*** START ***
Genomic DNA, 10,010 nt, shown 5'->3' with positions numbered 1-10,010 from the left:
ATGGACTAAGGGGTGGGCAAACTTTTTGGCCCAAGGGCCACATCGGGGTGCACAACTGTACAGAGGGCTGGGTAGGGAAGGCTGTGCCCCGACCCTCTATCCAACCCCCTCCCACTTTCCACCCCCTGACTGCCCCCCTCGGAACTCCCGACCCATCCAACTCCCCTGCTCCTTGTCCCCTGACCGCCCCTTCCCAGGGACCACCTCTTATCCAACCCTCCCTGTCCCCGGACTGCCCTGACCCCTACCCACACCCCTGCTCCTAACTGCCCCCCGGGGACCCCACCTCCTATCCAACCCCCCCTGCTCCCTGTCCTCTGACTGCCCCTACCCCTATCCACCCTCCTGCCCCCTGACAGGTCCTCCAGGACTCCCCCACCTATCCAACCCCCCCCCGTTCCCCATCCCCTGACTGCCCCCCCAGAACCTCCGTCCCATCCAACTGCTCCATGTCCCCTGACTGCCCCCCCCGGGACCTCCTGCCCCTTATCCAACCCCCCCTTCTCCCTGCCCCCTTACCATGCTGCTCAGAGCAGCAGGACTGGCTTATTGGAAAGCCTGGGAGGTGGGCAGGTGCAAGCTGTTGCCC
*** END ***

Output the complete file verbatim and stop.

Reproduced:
Genomic DNA, 10,010 nt, shown 5'->3' with positions numbered 1-10,010 from the left:
ATGGACTAAGGGGTGGGCAAACTTTTTGGCCCAAGGGCCACATCGGGGTGCACAACTGTACAGAGGGCTGGGTAGGGAAGGCTGTGCCCCGACCCTCTATCCAACCCCCTCCCACTTTCCACCCCCTGACTGCCCCCCTCGGAACTCCCGACCCATCCAACTCCCCTGCTCCTTGTCCCCTGACCGCCCCTTCCCAGGGACCACCTCTTATCCAACCCTCCCTGTCCCCGGACTGCCCTGACCCCTACCCACACCCCTGCTCCTAACTGCCCCCCGGGGACCCCACCTCCTATCCAACCCCCCCTGCTCCCTGTCCTCTGACTGCCCCTACCCCTATCCACCCTCCTGCCCCCTGACAGGTCCTCCAGGACTCCCCCACCTATCCAACCCCCCCCCGTTCCCCATCCCCTGACTGCCCCCCCAGAACCTCCGTCCCATCCAACTGCTCCATGTCCCCTGACTGCCCCCCCCGGGACCTCCTGCCCCTTATCCAACCCCCCCTTCTCCCTGCCCCCTTACCATGCTGCTCAGAGCAGCAGGACTGGCTTATTGGAAAGCCTGGGAGGTGGGCAGGTGCAAGCTGTTGCCC